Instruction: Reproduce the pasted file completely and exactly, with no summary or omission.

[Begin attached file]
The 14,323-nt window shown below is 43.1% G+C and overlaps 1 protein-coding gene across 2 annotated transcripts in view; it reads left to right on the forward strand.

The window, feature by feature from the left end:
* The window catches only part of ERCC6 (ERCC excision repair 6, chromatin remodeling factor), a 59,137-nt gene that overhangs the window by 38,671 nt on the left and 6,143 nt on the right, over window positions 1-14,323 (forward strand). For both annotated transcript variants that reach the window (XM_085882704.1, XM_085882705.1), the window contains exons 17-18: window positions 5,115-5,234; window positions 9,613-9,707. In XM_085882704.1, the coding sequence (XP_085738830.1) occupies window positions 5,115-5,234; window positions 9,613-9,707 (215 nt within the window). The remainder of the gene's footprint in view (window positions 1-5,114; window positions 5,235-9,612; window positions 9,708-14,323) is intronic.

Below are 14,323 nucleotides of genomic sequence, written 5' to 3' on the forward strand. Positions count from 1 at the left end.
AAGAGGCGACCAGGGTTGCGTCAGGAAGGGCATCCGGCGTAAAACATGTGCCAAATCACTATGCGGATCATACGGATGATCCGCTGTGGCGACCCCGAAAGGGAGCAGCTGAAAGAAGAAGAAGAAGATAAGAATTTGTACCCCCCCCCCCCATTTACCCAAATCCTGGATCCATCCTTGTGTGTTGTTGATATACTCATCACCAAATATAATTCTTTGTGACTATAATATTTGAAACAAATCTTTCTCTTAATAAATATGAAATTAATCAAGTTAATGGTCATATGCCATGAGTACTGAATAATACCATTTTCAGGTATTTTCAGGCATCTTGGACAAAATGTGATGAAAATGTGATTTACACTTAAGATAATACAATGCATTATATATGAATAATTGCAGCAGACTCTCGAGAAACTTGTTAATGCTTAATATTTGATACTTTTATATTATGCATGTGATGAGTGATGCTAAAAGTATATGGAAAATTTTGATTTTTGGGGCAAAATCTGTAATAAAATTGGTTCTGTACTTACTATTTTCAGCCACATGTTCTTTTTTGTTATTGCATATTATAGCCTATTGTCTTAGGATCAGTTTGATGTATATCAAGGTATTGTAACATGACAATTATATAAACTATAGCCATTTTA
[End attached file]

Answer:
The 14,323-nt window shown below is 43.1% G+C and overlaps 1 protein-coding gene across 2 annotated transcripts in view; it reads left to right on the forward strand.

The window, feature by feature from the left end:
* The window catches only part of ERCC6 (ERCC excision repair 6, chromatin remodeling factor), a 59,137-nt gene that overhangs the window by 38,671 nt on the left and 6,143 nt on the right, over window positions 1-14,323 (forward strand). For both annotated transcript variants that reach the window (XM_085882704.1, XM_085882705.1), the window contains exons 17-18: window positions 5,115-5,234; window positions 9,613-9,707. In XM_085882704.1, the coding sequence (XP_085738830.1) occupies window positions 5,115-5,234; window positions 9,613-9,707 (215 nt within the window). The remainder of the gene's footprint in view (window positions 1-5,114; window positions 5,235-9,612; window positions 9,708-14,323) is intronic.

Below are 14,323 nucleotides of genomic sequence, written 5' to 3' on the forward strand. Positions count from 1 at the left end.
AAGAGGCGACCAGGGTTGCGTCAGGAAGGGCATCCGGCGTAAAACATGTGCCAAATCACTATGCGGATCATACGGATGATCCGCTGTGGCGACCCCGAAAGGGAGCAGCTGAAAGAAGAAGAAGAAGATAAGAATTTGTACCCCCCCCCCCCATTTACCCAAATCCTGGATCCATCCTTGTGTGTTGTTGATATACTCATCACCAAATATAATTCTTTGTGACTATAATATTTGAAACAAATCTTTCTCTTAATAAATATGAAATTAATCAAGTTAATGGTCATATGCCATGAGTACTGAATAATACCATTTTCAGGTATTTTCAGGCATCTTGGACAAAATGTGATGAAAATGTGATTTACACTTAAGATAATACAATGCATTATATATGAATAATTGCAGCAGACTCTCGAGAAACTTGTTAATGCTTAATATTTGATACTTTTATATTATGCATGTGATGAGTGATGCTAAAAGTATATGGAAAATTTTGATTTTTGGGGCAAAATCTGTAATAAAATTGGTTCTGTACTTACTATTTTCAGCCACATGTTCTTTTTTGTTATTGCATATTATAGCCTATTGTCTTAGGATCAGTTTGATGTATATCAAGGTATTGTAACATGACAATTATATAAACTATAGCCATTTTA